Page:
There was a time – not THAT terribly long ago – when boomers who had something to say took to the streets with signs of protest, usually against authority (especially the government). Sit-ins were the way to stand out.
If you participated in Woodstock, do you remember how you learned about it? Word of Mouth, no doubt. There was no e-mail, texting, web site, Facebook,MySpace, LinkedIn or Twitter. Phones still had cords and gas was cheaper than making long distance phone calls. Every boomer who wanted to protest war or just show support for love and peace was invited to gather at Max Yasgur’s 600-acre farm in NY.
Who would have imagined in the summer of ’69 that one day boomers would take their protests to the web and that an online version of Woodstock could be created in a matter of hours? The closest thing to a sit-in now is parking yourself in front of a computer posting opinions on social networks. Boomers are writing – and closely scrutinizing – product reviews, creating fan pages, perusing (and sometimes writing) blogs, and even tweeting.
CPH Research in San Francisco recently surveyed Americans born between 1946 and 1964 and learned that 90 percent of boomers are online, and the time they spend there jumped to 62% in 2009 from 38 percent just a year earlier. Meanwhile, those aged 65 going online has also jumped significantly and now that crowd makes up about 13% of the total population in online usage.
Consider this: there are now more grandparents on Facebook than high school students. Of those aged 55 to 63, 62% have joined Facebook just in the past six months. They’re part of the reason Facebook just this month replaced Yahoo as the second-largest U.S. Web property. I won’t be surprised to see it overtake Google, the current leader.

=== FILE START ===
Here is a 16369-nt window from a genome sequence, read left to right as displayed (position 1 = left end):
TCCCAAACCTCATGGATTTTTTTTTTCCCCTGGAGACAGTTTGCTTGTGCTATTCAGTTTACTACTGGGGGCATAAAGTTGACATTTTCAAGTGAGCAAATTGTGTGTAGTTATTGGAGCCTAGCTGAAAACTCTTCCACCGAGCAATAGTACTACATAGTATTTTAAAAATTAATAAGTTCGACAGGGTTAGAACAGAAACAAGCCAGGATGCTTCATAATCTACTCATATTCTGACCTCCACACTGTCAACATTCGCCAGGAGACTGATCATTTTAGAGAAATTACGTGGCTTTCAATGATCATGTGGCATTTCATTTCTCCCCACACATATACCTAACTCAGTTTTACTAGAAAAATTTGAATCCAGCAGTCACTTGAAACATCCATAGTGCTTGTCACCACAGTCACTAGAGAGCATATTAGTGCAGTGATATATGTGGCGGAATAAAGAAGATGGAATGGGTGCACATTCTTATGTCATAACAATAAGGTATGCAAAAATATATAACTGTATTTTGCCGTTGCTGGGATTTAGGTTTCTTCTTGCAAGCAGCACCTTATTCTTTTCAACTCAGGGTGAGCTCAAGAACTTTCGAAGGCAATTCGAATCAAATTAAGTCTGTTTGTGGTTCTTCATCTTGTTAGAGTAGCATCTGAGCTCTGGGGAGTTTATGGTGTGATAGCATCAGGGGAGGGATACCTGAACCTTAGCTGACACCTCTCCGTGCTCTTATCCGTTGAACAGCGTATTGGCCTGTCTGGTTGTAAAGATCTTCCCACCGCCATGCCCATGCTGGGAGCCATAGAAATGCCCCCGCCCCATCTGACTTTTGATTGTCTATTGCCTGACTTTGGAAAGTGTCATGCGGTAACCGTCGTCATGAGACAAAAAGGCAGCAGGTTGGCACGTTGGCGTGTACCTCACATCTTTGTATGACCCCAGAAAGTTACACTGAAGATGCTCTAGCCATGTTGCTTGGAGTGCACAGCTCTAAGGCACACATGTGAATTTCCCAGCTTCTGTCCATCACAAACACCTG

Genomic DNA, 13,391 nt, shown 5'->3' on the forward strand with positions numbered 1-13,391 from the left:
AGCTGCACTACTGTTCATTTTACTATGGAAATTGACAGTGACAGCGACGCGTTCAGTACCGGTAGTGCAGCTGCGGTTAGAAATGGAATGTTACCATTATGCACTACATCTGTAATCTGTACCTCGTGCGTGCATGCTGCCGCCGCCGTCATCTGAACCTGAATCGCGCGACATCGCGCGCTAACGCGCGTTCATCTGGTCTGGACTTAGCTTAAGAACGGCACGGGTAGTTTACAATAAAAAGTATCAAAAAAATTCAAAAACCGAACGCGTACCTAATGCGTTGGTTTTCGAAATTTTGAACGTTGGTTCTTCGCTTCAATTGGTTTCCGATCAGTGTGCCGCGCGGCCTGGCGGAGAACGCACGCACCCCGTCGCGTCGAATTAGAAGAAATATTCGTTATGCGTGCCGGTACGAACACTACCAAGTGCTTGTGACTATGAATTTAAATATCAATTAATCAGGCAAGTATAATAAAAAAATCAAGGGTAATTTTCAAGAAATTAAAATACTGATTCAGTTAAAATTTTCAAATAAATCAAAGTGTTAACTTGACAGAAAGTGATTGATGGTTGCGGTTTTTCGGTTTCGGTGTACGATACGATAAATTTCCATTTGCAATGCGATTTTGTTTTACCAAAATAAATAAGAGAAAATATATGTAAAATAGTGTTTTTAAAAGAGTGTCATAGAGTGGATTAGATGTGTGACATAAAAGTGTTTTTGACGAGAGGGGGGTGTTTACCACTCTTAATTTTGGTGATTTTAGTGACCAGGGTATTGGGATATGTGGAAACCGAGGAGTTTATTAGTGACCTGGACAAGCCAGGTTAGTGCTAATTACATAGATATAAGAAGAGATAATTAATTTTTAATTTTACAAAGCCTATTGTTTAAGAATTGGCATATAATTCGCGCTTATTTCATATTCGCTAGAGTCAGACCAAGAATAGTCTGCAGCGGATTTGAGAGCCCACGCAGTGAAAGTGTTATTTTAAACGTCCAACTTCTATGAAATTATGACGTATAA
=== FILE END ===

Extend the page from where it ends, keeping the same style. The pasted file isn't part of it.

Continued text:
Just as boomers took the lead 40 years ago to bring together “like minds” for social causes, they’re continuing to use their considerable influence to affect change. A quick search on Facebook shows that issues as diverse as health care reform, reverse mortgages, workplace ageism, aid to Haiti, and corporate social responsibility are hot topics, garnering hundreds of thousands of fans. Boomers make up (and, in fact, create) many of these pages. The same is true at Twitter, where more than half the folks I follow (and who follow me) write about boomers and social issues.
Boomers understand the power of technology and we’re using it now to make ourselves heard in Washington. By the way, when my company, Edelman, teamed up with StrategyOne to research boomers in 2007, we learned that a full 76% did not believe their interests were being adequately represented in Washington, despite the fact that the overwhelming majority of congressmen and senators were themselves boomers. So, like our history demonstrates, we’re taking matters into our own hands.
What’s especially important to understand is that boomers influence up and down the generations. In other words, we influence our parents and our children, so when we take up a cause, protest a brand, or want to promote an organization, we tell everyone! (According to Facebook, link sharing on its site rose 500% in just six months!) You’ve heard it said, “Hell hath no fury like a woman scorned?” Today, that adage should be “Hell hath no fury like a boomer woman with access to a browser!”
The 2009 Edelman Trust Barometer tells us that Business and government need to pay attention to what boomers are doing and saying online. The generation that once declared “Never trust anyone over 30” may well be older, but we haven’t lost our appetite for making a difference!
(Marilynn T. Mobley is a senior vice president and strategic counsel for Edelman, the world’s largest independent public relations firm. She is also the author of www.BabyBoomerInsights.com, a research-based blog that explores the boomer mindset. She tweets daily about boomers at www.Twitter.com/MTMobley. Write to her at Marilynn.Mobley@edelman.com.)